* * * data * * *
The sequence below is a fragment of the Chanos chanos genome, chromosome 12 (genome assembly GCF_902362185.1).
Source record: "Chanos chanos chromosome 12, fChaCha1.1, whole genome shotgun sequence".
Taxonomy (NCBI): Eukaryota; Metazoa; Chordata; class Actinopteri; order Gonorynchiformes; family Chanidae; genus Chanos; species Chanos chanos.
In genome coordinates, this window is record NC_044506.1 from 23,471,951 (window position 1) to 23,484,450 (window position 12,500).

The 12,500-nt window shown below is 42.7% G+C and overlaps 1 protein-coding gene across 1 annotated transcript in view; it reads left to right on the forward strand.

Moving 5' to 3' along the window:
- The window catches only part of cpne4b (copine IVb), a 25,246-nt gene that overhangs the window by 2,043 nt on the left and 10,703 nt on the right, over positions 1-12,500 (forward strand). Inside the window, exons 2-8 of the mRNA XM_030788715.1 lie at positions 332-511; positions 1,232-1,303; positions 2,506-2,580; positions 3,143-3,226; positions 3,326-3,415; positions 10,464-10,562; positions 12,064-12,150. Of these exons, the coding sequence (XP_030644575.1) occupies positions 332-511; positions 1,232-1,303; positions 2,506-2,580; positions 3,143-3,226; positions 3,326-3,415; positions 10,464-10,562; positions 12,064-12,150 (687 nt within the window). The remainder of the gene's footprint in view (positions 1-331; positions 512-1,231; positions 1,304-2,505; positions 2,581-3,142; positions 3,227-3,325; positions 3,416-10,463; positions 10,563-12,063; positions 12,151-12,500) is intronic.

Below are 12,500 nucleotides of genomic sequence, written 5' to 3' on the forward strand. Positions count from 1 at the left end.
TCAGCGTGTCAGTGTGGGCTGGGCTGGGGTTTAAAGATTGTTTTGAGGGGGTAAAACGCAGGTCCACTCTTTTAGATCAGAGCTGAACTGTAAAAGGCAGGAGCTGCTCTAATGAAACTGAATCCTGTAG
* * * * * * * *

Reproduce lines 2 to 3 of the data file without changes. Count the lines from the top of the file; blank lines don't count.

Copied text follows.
Source record: "Chanos chanos chromosome 12, fChaCha1.1, whole genome shotgun sequence".
Taxonomy (NCBI): Eukaryota; Metazoa; Chordata; class Actinopteri; order Gonorynchiformes; family Chanidae; genus Chanos; species Chanos chanos.